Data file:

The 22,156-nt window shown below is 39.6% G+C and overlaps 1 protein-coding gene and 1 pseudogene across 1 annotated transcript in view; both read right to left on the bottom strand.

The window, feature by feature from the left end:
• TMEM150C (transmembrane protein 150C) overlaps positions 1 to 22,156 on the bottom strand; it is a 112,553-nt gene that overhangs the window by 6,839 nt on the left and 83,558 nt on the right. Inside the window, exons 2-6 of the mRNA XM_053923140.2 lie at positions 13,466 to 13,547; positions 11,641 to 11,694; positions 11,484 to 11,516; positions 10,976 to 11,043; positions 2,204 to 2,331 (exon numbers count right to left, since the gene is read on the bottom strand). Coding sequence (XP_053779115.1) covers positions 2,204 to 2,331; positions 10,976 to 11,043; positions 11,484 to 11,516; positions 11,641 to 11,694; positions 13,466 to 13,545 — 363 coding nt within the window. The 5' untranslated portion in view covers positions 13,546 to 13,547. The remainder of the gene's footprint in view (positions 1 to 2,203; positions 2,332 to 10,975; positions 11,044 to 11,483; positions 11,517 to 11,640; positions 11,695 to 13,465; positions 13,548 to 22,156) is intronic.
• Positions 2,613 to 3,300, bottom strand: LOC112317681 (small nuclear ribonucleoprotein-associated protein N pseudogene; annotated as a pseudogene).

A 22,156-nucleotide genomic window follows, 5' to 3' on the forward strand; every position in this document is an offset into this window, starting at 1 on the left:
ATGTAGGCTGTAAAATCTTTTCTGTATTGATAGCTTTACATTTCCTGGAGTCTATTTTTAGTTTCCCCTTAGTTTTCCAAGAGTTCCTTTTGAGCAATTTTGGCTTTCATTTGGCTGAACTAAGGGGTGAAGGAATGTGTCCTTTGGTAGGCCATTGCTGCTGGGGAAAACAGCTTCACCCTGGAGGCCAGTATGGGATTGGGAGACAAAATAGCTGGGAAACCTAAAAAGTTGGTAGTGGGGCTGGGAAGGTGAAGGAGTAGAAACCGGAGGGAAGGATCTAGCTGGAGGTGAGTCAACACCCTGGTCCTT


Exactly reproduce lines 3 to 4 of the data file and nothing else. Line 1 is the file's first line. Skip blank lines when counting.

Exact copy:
• TMEM150C (transmembrane protein 150C) overlaps positions 1 to 22,156 on the bottom strand; it is a 112,553-nt gene that overhangs the window by 6,839 nt on the left and 83,558 nt on the right. Inside the window, exons 2-6 of the mRNA XM_053923140.2 lie at positions 13,466 to 13,547; positions 11,641 to 11,694; positions 11,484 to 11,516; positions 10,976 to 11,043; positions 2,204 to 2,331 (exon numbers count right to left, since the gene is read on the bottom strand). Coding sequence (XP_053779115.1) covers positions 2,204 to 2,331; positions 10,976 to 11,043; positions 11,484 to 11,516; positions 11,641 to 11,694; positions 13,466 to 13,545 — 363 coding nt within the window. The 5' untranslated portion in view covers positions 13,546 to 13,547. The remainder of the gene's footprint in view (positions 1 to 2,203; positions 2,332 to 10,975; positions 11,044 to 11,483; positions 11,517 to 11,640; positions 11,695 to 13,465; positions 13,548 to 22,156) is intronic.
• Positions 2,613 to 3,300, bottom strand: LOC112317681 (small nuclear ribonucleoprotein-associated protein N pseudogene; annotated as a pseudogene).